Lars Jacobsen made his debut at right back but Cahill was ruled out. Baines scored a cracker from an early free-kick and Everton looked imperious for a while... but Kaboul went in very heavily behind Pienaar, kneeing him brutally in the lower back, amazingly avoiding a card from Peter Walton. And that tackle seemed to change the game.
Pompey fought their way back into the game, winning a dubious corner that eventually led to a cross that Crouch buried, piling into Lescott and barging him down to head past Howard. It was nothing more than their feisty comeback into the game had promised, and Everton had no real response. J� got into a good position on the edge of the area and should have done far far better, screwing the ball well wide with the goal at his mercy, summing up a profligacy that would cost Everton the game.
Howard did well to stop Nugent after he had dodged the offside trap as a both sides looked for the advantage in the second half. A great delivery from a Baines free-kick looked worth a goal but Crouch got his head on it and nothing came of the corner.
At the other end, Crouch had plenty of room to run through the Everton defence and head a second goal past and impeded Howard � right where a defender on the post would have been. Everton had it all to do from that point but the only thing Fellaini seemed to be doing with any effect was upsetting Hreidarsson.
Osman, with a fantastic opportunity to power in a free kick, delivered an utterly woeful, absolutely atrocious ball behind the goal from a perfect wide position. What a total waste of space and effort this player has become! At the other end, a Davies shot smacked in to the base of the post beside Howard.
Everton sadly looked poor and lacking in ideas for much of the game... certainly lacking the players who could make the difference. Dan Gosling replaced Jacobsen with 5 mins left.
Jo, who had really been appalling, collapsed in a heap near the end after a kick on the knee and Moyes threw on Rodwell in the 90th minute � 3 mins added. But it was never going to be enough for a decimated Everton squad that has finally reached it's limit after a very long good run of results.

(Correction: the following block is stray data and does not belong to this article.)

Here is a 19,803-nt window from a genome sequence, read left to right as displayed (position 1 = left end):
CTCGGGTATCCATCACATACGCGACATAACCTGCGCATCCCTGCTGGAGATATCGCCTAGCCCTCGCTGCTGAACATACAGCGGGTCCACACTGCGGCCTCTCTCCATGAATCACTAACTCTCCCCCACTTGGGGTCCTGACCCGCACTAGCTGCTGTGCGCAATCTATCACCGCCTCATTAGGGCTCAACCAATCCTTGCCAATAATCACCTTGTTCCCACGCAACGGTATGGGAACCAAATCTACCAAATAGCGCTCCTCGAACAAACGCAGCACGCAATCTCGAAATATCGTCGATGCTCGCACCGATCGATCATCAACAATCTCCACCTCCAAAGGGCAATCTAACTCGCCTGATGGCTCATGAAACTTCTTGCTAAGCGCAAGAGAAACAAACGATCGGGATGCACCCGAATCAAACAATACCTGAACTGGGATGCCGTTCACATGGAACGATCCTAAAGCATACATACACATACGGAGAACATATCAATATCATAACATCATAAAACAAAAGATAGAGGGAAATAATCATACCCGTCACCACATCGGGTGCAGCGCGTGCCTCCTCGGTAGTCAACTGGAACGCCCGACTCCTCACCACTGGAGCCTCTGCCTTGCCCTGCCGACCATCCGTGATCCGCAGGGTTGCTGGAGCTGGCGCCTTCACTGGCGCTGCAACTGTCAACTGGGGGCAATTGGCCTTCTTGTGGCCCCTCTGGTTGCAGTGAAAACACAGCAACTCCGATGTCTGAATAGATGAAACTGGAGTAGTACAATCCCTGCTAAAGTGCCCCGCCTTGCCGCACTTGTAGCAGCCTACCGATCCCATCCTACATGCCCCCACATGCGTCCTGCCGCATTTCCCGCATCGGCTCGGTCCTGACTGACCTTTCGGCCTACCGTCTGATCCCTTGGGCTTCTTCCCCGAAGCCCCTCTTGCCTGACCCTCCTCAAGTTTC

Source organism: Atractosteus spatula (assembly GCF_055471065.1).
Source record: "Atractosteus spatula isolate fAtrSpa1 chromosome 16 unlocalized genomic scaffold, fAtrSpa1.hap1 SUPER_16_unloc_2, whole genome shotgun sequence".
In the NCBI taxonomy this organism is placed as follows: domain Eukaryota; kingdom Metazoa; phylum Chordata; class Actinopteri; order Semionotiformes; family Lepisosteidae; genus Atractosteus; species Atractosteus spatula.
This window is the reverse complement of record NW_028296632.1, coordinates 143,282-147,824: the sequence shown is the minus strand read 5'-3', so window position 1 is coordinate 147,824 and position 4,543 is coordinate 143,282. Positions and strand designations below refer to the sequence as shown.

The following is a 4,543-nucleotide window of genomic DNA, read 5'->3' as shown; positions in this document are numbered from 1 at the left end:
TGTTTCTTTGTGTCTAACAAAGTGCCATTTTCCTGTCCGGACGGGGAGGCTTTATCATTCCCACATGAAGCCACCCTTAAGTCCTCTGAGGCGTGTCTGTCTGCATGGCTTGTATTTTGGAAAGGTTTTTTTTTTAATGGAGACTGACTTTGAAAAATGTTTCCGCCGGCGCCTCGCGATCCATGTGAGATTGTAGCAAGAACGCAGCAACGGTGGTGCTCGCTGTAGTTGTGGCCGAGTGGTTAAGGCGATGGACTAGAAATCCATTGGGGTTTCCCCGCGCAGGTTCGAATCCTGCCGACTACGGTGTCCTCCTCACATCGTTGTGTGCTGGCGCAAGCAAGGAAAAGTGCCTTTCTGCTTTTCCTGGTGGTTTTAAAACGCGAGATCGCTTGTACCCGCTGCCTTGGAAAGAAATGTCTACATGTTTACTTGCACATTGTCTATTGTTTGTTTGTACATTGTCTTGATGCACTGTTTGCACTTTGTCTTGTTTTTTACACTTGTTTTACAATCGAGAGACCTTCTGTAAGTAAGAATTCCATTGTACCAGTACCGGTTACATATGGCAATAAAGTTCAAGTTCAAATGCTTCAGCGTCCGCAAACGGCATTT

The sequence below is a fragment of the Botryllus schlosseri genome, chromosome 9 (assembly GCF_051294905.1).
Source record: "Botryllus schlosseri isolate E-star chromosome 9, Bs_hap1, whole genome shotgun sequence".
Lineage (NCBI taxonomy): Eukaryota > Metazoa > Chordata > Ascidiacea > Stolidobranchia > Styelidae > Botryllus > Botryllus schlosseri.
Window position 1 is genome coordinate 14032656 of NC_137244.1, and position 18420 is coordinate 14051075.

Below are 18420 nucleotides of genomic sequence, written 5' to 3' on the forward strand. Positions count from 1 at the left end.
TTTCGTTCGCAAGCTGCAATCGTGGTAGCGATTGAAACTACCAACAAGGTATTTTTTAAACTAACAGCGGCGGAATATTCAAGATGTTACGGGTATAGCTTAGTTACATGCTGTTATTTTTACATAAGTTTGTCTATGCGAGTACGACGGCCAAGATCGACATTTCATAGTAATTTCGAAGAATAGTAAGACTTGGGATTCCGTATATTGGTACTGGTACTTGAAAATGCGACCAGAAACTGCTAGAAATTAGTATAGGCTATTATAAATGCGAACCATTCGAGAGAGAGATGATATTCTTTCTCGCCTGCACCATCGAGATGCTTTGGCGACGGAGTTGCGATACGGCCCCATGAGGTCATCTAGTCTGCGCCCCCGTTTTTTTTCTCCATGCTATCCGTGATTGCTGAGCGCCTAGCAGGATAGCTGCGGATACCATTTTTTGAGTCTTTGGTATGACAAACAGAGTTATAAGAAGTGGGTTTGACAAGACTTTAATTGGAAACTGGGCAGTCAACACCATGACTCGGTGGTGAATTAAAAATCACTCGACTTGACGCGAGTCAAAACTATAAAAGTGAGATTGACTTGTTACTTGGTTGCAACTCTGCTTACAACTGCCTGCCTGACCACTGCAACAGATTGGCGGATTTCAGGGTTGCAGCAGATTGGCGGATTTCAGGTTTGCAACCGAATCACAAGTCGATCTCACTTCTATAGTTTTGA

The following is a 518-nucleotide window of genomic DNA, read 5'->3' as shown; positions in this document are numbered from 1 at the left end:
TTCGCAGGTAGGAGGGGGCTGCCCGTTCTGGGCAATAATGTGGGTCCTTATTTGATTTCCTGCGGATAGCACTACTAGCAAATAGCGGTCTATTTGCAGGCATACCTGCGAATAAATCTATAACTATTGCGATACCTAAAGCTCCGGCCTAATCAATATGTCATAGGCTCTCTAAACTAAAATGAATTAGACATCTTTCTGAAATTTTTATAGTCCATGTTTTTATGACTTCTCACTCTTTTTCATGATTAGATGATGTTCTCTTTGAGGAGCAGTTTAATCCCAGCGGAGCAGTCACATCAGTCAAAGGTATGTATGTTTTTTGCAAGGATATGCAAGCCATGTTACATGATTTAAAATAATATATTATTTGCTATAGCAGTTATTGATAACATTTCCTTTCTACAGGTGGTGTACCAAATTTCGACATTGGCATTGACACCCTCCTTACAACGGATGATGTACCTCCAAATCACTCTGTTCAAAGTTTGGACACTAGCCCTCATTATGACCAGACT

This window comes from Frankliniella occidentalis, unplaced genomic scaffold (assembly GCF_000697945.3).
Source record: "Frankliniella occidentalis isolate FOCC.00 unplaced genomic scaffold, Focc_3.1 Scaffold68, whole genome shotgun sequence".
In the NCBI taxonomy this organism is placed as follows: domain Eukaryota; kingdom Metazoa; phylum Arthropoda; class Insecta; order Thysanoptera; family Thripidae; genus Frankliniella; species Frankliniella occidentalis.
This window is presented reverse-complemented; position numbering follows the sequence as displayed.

Everton's hopes of unlikely Champions League qualification took a serious dent with only their second defeat in 19 games as two goals by Peter Crouch turned this match on its head by erasing Leighton Baines' fourth-minute strike with two headed goals in either half.
Having drawn disappointing blanks at Manchester United, Newcastle and Blackburn in their previous three away games, the writing was perhaps on the wall for the Blues and their cause was not helped by the loss of Tim Cahill who failed a fitness test on a calf strain and became the latest star player to be ruled out of David Moyes's squad through injury.
The Australian's absence doesn't tell the whole story of this first loss since the end of January, though; having roared into an early lead with Baines' peach of a free kick, and given their impressive defensive record, Everton looked well placed to ride out this game and perhaps add to their tally.
They hadn't reckoned on Pompey's response, however. Spurred on by a raucous home crowd whose voices filled the pokey little south-coast ground, they chased the game, hunting the Blues down like a pack of wild dogs and then won it thanks to two crucial interventions by a giraffe.
Everton, shorn of Cahill's industry and talismanic influence, Mikel Arteta's artistry, and Yakubu's deadly finishing, huffed and puffed in response at the other end but to little effect and crashed to a defeat that probably ends their participation in the race for fourth place.
It had started so well, though. Louis Saha, starting a game for the first time in 2009 and partnering Jô up front, was chopped down by Silvain Distin as he tried to accelerate past him on the edge of the area and referee Peter Walton awarded the free kick with less than four minutes on the clock.
Baines stepped up to take it and picked his spot through a wide hole in the defensive wall, whipping a shot in off the upright to the delight of the traveling Everton fans. It was an early reward for an impressive start by the away side but having controlled proceedings for the next 10 minutes or so, they allowed the pendulum to swing back in Pompey's direction.